PARIS, FRANCE - MAY 28: Liverpool fans are locked outside the stadium prior to the UEFA Champions League final match between Liverpool FC and Real Madrid at Stade de France on May 28, 2022 in Paris, France. (Photo by Matthias Hangst/Getty Images)

Liverpool fans with valid tickets were locked outside turnstiles for hours without explanation. (Photo by Matthias Hangst/Getty Images)

Those demands were repeated online by MPs from across the House of Commons, who share the belief that there must be further consequences for the dangerous disorder on the night and blame-shifting which occurred afterwards.

Leader of the Opposition Sir Keir Starmer has joined fans’ calls for an apology, saying: ‘Every football supporter should be safe when they go to games. I’m glad the French Senate report clearly removes any question of blame on Liverpool supporters. But the French Government must also accept these findings and offer a full apology.’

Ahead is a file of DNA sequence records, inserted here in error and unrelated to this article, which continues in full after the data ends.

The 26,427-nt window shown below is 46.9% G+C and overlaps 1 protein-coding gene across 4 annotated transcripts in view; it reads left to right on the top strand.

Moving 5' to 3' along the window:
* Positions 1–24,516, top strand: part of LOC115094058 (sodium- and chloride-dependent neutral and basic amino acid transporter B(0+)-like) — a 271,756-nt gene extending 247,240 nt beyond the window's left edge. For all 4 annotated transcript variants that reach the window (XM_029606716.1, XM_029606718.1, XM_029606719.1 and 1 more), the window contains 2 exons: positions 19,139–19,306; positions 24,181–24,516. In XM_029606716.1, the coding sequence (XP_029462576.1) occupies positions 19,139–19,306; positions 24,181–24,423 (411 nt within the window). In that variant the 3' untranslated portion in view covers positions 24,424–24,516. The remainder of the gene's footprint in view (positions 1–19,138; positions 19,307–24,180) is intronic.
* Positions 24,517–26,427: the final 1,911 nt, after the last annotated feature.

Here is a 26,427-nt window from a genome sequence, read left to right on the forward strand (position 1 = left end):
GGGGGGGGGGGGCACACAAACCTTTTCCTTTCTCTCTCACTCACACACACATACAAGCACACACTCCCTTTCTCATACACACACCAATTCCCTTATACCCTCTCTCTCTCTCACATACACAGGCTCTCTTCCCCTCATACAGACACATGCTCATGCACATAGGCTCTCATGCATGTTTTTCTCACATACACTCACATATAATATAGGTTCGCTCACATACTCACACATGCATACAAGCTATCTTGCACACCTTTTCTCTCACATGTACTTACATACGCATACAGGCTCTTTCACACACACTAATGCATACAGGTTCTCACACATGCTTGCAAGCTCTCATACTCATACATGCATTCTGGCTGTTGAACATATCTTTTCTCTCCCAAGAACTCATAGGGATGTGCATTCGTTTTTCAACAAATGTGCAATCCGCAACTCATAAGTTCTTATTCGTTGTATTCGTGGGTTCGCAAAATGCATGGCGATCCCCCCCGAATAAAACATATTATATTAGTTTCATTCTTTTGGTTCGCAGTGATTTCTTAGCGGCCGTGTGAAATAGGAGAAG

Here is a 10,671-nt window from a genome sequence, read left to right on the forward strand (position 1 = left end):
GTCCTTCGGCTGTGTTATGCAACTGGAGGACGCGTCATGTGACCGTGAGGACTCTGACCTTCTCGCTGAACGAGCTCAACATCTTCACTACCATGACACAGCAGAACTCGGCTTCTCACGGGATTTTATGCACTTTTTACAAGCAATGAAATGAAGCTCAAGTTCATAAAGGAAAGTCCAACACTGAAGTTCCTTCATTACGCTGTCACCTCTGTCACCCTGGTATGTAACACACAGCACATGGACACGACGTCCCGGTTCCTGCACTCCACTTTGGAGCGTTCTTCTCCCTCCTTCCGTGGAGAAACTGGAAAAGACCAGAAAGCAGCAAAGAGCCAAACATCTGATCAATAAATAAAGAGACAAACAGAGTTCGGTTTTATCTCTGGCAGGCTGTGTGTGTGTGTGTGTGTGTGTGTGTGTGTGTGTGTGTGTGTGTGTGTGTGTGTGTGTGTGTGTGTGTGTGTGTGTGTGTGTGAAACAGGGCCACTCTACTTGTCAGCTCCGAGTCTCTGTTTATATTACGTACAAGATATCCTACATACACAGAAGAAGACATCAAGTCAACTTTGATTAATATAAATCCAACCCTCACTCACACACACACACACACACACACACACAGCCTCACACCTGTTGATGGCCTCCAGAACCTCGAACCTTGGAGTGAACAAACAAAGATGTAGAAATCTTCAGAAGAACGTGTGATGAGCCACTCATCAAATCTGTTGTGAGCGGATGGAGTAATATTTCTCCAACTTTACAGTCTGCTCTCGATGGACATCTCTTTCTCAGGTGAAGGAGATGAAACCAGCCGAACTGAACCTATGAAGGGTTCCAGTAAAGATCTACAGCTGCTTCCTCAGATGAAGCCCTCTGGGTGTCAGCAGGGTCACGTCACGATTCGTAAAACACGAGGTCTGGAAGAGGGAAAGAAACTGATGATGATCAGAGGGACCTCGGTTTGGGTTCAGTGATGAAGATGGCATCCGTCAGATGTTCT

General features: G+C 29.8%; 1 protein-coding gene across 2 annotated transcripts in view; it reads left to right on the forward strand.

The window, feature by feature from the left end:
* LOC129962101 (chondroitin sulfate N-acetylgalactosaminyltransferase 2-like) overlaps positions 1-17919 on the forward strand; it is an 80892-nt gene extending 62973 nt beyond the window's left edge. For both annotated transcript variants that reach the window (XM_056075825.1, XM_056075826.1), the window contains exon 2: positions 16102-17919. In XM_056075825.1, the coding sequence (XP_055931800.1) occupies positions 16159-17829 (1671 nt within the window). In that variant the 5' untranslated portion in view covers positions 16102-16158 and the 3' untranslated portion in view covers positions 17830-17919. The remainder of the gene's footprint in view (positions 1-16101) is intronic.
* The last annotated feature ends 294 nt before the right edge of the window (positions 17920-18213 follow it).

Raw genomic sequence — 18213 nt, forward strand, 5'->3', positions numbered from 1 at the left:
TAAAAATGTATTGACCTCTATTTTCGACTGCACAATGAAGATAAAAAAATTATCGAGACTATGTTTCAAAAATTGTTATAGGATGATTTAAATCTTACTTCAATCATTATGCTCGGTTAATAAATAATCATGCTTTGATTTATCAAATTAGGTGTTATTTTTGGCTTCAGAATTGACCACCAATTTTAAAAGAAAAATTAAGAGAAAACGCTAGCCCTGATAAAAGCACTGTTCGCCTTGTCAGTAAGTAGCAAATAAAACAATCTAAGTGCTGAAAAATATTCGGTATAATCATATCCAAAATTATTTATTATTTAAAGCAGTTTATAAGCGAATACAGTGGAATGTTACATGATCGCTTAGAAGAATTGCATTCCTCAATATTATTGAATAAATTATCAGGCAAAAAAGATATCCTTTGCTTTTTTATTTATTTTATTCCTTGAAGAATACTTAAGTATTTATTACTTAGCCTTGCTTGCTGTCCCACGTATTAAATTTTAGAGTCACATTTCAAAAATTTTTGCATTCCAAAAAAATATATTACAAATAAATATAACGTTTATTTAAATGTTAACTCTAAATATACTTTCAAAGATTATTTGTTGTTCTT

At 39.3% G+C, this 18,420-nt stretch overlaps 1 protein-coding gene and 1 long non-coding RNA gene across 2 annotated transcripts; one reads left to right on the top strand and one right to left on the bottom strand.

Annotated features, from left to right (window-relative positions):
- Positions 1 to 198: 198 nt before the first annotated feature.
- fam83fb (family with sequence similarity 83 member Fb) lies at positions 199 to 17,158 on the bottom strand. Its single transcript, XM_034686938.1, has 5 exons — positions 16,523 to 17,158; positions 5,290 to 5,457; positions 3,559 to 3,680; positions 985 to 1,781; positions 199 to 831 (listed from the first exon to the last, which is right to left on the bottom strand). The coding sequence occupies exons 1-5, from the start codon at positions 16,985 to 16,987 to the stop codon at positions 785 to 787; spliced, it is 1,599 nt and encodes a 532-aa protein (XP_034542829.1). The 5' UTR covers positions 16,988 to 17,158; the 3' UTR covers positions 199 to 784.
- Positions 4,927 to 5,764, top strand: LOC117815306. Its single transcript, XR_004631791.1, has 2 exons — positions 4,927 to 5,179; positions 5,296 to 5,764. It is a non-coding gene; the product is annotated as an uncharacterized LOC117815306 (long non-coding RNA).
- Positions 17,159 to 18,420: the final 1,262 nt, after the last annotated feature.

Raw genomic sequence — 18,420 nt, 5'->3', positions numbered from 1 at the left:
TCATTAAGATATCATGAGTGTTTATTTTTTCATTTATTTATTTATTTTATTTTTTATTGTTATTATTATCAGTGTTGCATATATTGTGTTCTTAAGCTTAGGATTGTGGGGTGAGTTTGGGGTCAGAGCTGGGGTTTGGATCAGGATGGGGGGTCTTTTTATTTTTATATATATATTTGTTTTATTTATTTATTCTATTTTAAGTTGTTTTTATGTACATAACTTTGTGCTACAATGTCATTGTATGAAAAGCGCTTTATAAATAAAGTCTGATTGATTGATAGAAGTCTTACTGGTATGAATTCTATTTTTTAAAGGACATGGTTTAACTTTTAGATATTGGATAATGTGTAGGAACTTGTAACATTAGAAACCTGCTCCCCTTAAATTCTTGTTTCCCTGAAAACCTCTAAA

‘Concrete vindication for Liverpool fans, who we all knew were never to blame,’ added Labour’s shadow sports minister Lucy Powell. ‘The French authorities should should offer a full and unqualified apology for the events, and for their smears against Liverpool afterwards.’

‘Consequences must follow,’ agreed backbencher Maria Eagle, while fellow Labour representative Paula Barker said: ‘The French senate confirms what the fans already knew — the fans were not responsible for the dangerous chaos at the CL final in Paris. The French Govt should apologise immediately and agree to a Parliamentary inquiry to hold those responsible to account.’